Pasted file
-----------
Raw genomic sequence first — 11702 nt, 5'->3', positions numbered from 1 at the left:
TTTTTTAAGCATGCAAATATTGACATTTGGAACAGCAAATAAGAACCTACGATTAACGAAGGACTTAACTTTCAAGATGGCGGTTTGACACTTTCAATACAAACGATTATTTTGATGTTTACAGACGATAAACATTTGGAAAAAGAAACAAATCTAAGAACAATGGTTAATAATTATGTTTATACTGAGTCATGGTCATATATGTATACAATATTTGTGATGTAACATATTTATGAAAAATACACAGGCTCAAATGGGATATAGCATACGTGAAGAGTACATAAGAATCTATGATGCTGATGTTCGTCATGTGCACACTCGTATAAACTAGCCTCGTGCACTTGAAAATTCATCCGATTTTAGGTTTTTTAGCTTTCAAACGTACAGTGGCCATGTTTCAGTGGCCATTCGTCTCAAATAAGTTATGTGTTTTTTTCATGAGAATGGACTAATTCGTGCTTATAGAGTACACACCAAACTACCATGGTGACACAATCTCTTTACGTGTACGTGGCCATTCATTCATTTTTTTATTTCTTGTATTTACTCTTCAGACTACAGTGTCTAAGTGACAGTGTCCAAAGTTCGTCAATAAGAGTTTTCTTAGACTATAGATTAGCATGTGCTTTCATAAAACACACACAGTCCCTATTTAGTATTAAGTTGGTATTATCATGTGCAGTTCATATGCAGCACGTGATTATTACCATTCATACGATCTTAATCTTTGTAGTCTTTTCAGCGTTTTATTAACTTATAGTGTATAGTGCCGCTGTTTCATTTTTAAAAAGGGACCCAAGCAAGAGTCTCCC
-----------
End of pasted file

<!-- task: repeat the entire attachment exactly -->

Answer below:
Raw genomic sequence first — 11702 nt, 5'->3', positions numbered from 1 at the left:
TTTTTTAAGCATGCAAATATTGACATTTGGAACAGCAAATAAGAACCTACGATTAACGAAGGACTTAACTTTCAAGATGGCGGTTTGACACTTTCAATACAAACGATTATTTTGATGTTTACAGACGATAAACATTTGGAAAAAGAAACAAATCTAAGAACAATGGTTAATAATTATGTTTATACTGAGTCATGGTCATATATGTATACAATATTTGTGATGTAACATATTTATGAAAAATACACAGGCTCAAATGGGATATAGCATACGTGAAGAGTACATAAGAATCTATGATGCTGATGTTCGTCATGTGCACACTCGTATAAACTAGCCTCGTGCACTTGAAAATTCATCCGATTTTAGGTTTTTTAGCTTTCAAACGTACAGTGGCCATGTTTCAGTGGCCATTCGTCTCAAATAAGTTATGTGTTTTTTTCATGAGAATGGACTAATTCGTGCTTATAGAGTACACACCAAACTACCATGGTGACACAATCTCTTTACGTGTACGTGGCCATTCATTCATTTTTTTATTTCTTGTATTTACTCTTCAGACTACAGTGTCTAAGTGACAGTGTCCAAAGTTCGTCAATAAGAGTTTTCTTAGACTATAGATTAGCATGTGCTTTCATAAAACACACACAGTCCCTATTTAGTATTAAGTTGGTATTATCATGTGCAGTTCATATGCAGCACGTGATTATTACCATTCATACGATCTTAATCTTTGTAGTCTTTTCAGCGTTTTATTAACTTATAGTGTATAGTGCCGCTGTTTCATTTTTAAAAAGGGACCCAAGCAAGAGTCTCCC